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The Celtic languages (usually /ˈkɛltɪk/, but sometimes /ˈsɛl-/)[4] are a group of related languages descended from Proto-Celtic, or "Common Celtic"; a branch of the greater Indo-European language family.[5] The term "Celtic" was first used to describe this language group by Edward Lhuyd in 1707,[6] following Paul-Yves Pezron who had already made the explicit link between the Celts described by classical writers and the Welsh and Breton languages.[7]

Celtic
Geographic
distribution
Formerly widespread in Europe; today Cornwall, Wales, Scotland, Ireland, Brittany, Patagonia, Nova Scotia and the Isle of Man
Linguistic classificationIndo-European
Proto-languageProto-Celtic
Subdivisions
ISO 639-2 / 5cel
Linguasphere50= (phylozone)
Glottologcelt1248[3]
{{{mapalt}}}
Distribution of Celtic speakers:
  Hallstatt culture area, 6th century BC
  Maximal Celtic expansion, c. 275 BC
  Lusitanian area; Celtic affiliation unclear
  Areas where Celtic languages are widely spoken in the 21st century

Modern Celtic languages are mostly spoken on the north-western edge of Europe, notably in Ireland, Scotland, Wales, Brittany, Cornwall, and the Isle of Man. There are also a substantial number of Welsh speakers in the Patagonia area of Argentina and some speakers of Scottish Gaelic on Cape Breton Island in Nova Scotia. Some people speak Celtic languages in the other Celtic diaspora areas of the United States,[8] Canada, Australia,[9] and New Zealand.[10] In all these areas, the Celtic languages are now only spoken by minorities though there are continuing efforts at revitalisation. Welsh is the only Celtic language not classified as "endangered" by UNESCO.

During the 1st millennium BC, they were spoken across much of Europe, in the Iberian Peninsula, from the Atlantic and North Sea coastlines, up to the Rhine valley and down the Danube valley to the Black Sea, the northern Balkan Peninsula and in central Asia Minor. The spread to Cape Breton and Patagonia occurred in modern times.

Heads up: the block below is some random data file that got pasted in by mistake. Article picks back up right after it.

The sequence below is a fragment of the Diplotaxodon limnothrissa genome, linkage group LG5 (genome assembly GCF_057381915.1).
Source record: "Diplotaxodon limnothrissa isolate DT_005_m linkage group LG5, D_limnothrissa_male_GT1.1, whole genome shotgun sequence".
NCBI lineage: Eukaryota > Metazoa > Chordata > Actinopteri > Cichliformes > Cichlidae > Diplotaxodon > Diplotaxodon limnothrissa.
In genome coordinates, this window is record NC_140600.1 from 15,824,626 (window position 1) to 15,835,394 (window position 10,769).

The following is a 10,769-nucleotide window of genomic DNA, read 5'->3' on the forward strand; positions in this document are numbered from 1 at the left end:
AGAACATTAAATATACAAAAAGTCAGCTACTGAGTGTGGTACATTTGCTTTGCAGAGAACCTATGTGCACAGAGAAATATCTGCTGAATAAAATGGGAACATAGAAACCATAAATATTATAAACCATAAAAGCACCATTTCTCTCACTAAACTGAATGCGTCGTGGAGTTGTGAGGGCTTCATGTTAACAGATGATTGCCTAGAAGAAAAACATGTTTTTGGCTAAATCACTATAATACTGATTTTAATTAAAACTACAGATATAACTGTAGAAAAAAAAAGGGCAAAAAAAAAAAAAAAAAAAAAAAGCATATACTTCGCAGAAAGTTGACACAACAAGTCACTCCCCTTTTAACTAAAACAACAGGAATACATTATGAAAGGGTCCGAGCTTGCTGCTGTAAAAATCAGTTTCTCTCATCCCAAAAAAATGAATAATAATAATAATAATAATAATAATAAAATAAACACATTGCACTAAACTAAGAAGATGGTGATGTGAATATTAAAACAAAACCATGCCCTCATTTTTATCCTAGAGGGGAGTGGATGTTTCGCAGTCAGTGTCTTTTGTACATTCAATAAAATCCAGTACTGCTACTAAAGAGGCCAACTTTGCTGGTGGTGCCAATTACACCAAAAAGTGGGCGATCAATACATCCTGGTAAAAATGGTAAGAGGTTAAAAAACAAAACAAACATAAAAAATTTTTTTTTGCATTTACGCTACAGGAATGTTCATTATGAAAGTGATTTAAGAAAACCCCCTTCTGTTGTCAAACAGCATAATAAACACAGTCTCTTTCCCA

Contents

Living languagesEdit

SIL Ethnologue lists six living Celtic languages, of which four have retained a substantial number of native speakers. These are the Goidelic languages (i.e. Irish and Scottish Gaelic, which are both descended from Middle Irish) and the Brittonic languages (i.e. Welsh and Breton, which are both descended from Common Brittonic).[11]

The other two, Cornish (a Brittonic language) and Manx (a Goidelic language), died in modern times[12][13][14] with their presumed last native speakers in 1777 and 1974 respectively. For both these languages, however, revitalisation movements have led to the adoption of these languages by adults and children and produced some native speakers.[15][16]

Taken together, there were roughly one million native speakers of Celtic languages as of the 2000s.[17] In 2010, there were more than 1.4 million speakers of Celtic languages.[18]

DemographicsEdit

Language Native name Grouping Number of native speakers Number of people who have one or more skills in the language Main area(s) in which the language is spoken Regulated by/language body Estimated number of speakers in major cities
Welsh Cymraeg / Y Gymraeg Brittonic 562,000 (19.0% of the population of Wales) claim that they "can speak Welsh" (2011)[19][20] Around 947,700 (2011) total speakers
Wales: 788,000 speakers, 26.7% of the population of Wales,[19][20]
England: 150,000[21]
Chubut Province, Argentina: 5,000[22]
United States: 2,500[23]
Canada: 2,200[24]
Wales;
Y Wladfa, Chubut
Welsh Language Commissioner (Meri Huws)
— The Welsh Government
(previously the Welsh Language Board, Bwrdd yr Iaith Gymraeg)
Cardiff: 54,504
Swansea: 45,085
Newport: 18,490[25] Bangor: 7,190
Irish Gaeilge/ Gaedhilge Goidelic 40,000–80,000[26][27][28][29]
In the Republic of Ireland, 94,000 people use Irish daily outside the education system.[30]
1,887,437
Republic of Ireland:
1,774,437[30]
United Kingdom:
95,000
United States:
18,000
Ireland Foras na Gaeilge Dublin: 184,140
Galway: 37,614
Cork: 57,318[31]
Belfast: 30,360[32]
Breton Brezhoneg Brittonic 206,000 356,000[33] Brittany Ofis Publik ar Brezhoneg Rennes: 7,000
Brest: 40,000
Nantes: 4,000[34]
Scottish Gaelic Gàidhlig Goidelic 57,375 (2011)[35] in Scotland as well as 1,275 (2011) in Nova Scotia[36] 87,056 (2011)[35] in Scotland Scotland Bòrd na Gàidhlig Glasgow: 5,726
Edinburgh: 3,220[37]
Aberdeen: 1,397[38]
Cornish Kernowek Brittonic Unknown.[39] 3,000[40] Cornwall Cornish Language Partnership (Keskowethyans an Taves Kernewek) Truro: 118[41]
Manx Gaelg/ Gailck Goidelic 100+,[15][42] including a small number of children who are new native speakers[43] 1,823[44] Isle of Man Coonceil ny Gaelgey Douglas: 507[45]

Mixed languagesEdit

ClassificationEdit

 
Classification of Celtic languages according to Insular vs. Continental hypothesis. (click to enlarge)
 
Classification of Indo-European languages. (click to enlarge)

Celtic is divided into various branches:

 
The second of the four Botorrita plaques. The third plaque is the longest text discovered in any ancient Celtic language.[53]